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DC power transmission

:: EPE Chat Zone ­:: ­Radio Bygones Message Board :: » EPE Forum Archives 2007-2009 » Archive through 21 January, 2009 » DC power transmission « Previous Next »

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ant
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Username: ant

Post Number: 391
Registered: 05-2006

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Posted on Thursday, 15 January, 2009 - 09:41 am:   Edit Post Delete Post Print Post    Move Post (Moderator/Admin Only)

Hello all,

I read recently that some countries have undersea interconnectors to exchange power at very high DC voltages. How is this translated back to AC, I wonder?

Regards Ant
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alexr
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Post Number: 37
Registered: 02-2008

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Posted on Thursday, 15 January, 2009 - 10:36 am:   Edit Post Delete Post Print Post    Move Post (Moderator/Admin Only)

Laser controlled thyristors.
Lots and lots of very big laser controlled thyristors!
See this link for details.
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zeitghost
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Username: zeitghost

Post Number: 1246
Registered: 01-2006

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Posted on Thursday, 15 January, 2009 - 04:24 pm:   Edit Post Delete Post Print Post    Move Post (Moderator/Admin Only)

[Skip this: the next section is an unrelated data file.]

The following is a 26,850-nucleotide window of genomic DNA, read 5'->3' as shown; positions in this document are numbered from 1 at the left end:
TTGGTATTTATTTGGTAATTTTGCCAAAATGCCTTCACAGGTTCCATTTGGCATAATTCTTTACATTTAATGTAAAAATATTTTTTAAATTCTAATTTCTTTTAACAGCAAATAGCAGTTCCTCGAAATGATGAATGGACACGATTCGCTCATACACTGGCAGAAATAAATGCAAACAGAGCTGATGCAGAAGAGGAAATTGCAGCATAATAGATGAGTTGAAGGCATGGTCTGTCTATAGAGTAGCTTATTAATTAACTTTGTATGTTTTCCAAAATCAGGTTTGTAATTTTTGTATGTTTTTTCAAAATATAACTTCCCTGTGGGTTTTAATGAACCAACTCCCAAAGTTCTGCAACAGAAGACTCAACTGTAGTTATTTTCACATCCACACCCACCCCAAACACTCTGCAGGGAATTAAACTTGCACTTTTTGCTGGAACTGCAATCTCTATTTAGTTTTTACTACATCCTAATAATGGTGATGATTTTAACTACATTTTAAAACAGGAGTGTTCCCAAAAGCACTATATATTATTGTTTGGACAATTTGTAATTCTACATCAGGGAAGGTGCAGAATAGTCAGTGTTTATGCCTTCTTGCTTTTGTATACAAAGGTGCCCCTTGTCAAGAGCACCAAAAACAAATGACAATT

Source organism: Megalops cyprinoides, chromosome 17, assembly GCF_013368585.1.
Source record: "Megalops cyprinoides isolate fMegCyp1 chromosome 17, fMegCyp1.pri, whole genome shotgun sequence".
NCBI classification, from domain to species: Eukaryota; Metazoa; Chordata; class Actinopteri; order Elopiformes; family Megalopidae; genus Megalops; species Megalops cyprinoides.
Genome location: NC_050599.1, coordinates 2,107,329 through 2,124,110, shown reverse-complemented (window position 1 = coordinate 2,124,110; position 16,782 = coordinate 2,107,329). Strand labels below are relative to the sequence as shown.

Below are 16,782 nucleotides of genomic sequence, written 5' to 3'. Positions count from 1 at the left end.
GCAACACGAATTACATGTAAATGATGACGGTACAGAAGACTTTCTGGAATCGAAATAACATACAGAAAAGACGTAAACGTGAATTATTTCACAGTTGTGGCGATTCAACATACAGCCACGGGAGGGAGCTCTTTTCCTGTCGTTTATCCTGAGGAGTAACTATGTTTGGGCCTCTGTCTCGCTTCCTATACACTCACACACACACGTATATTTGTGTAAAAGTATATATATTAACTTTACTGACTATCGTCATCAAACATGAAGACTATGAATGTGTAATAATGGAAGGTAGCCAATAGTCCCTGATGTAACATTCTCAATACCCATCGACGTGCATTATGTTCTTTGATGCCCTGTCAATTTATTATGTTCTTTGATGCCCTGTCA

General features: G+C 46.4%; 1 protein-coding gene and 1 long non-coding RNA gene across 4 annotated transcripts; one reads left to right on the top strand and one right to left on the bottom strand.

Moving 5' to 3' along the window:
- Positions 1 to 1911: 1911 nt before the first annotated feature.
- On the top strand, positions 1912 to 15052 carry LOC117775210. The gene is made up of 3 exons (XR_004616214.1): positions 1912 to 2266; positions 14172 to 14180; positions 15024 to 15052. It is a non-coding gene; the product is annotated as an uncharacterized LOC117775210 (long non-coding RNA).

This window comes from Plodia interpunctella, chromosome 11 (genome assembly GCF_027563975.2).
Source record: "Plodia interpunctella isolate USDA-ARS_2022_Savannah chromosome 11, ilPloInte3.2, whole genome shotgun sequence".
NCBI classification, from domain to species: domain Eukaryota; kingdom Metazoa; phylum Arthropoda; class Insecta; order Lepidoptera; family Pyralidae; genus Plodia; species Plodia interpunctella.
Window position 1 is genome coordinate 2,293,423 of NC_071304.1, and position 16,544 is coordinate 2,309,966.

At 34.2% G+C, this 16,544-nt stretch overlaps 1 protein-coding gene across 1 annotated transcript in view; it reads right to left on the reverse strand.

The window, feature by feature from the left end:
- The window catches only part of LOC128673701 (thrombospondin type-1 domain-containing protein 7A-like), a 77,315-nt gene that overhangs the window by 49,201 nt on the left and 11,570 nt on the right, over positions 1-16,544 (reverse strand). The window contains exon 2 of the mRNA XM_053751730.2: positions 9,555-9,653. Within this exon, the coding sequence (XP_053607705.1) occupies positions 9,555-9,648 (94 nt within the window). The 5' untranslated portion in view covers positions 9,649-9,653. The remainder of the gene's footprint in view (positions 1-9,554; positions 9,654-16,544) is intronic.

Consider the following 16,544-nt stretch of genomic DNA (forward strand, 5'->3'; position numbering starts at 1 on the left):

A.K.A. Static Inverters.
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ant
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Username: ant

Post Number: 392
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Posted on Thursday, 15 January, 2009 - 11:04 pm:   Edit Post Delete Post Print Post    Move Post (Moderator/Admin Only)

Hello both,

Thankyou - I bet the salesman who clinched that deal got a good bonus!

How long before Linux come up with a free control system, I wonder?

Interesting that DC is more power-efficient than AC but I shall take their word for it, my background is almost certainly inadequate.

Regards Ant
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atferrari
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Username: atferrari

Post Number: 657
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Posted on Saturday, 17 January, 2009 - 08:04 am:   Edit Post Delete Post Print Post    Move Post (Moderator/Admin Only)

Interesting that DC is more power-efficient than AC

I am surprised to see they did that way. I always seen explained that power transmission using AC was better because it had smaller losses than with DC. How they actually managed to get the opposite, it is not explained there.

Interesting and intriguing.
Agustín Tomás - Buenos Aires - Argentina
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ant
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Username: ant

Post Number: 393
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Posted on Saturday, 17 January, 2009 - 10:32 am:   Edit Post Delete Post Print Post    Move Post (Moderator/Admin Only)

Hello Agustin et al,

There's a similar thread starting on the BVWS forum and it seems that there's capacitative loss because the cable is surrounded by water.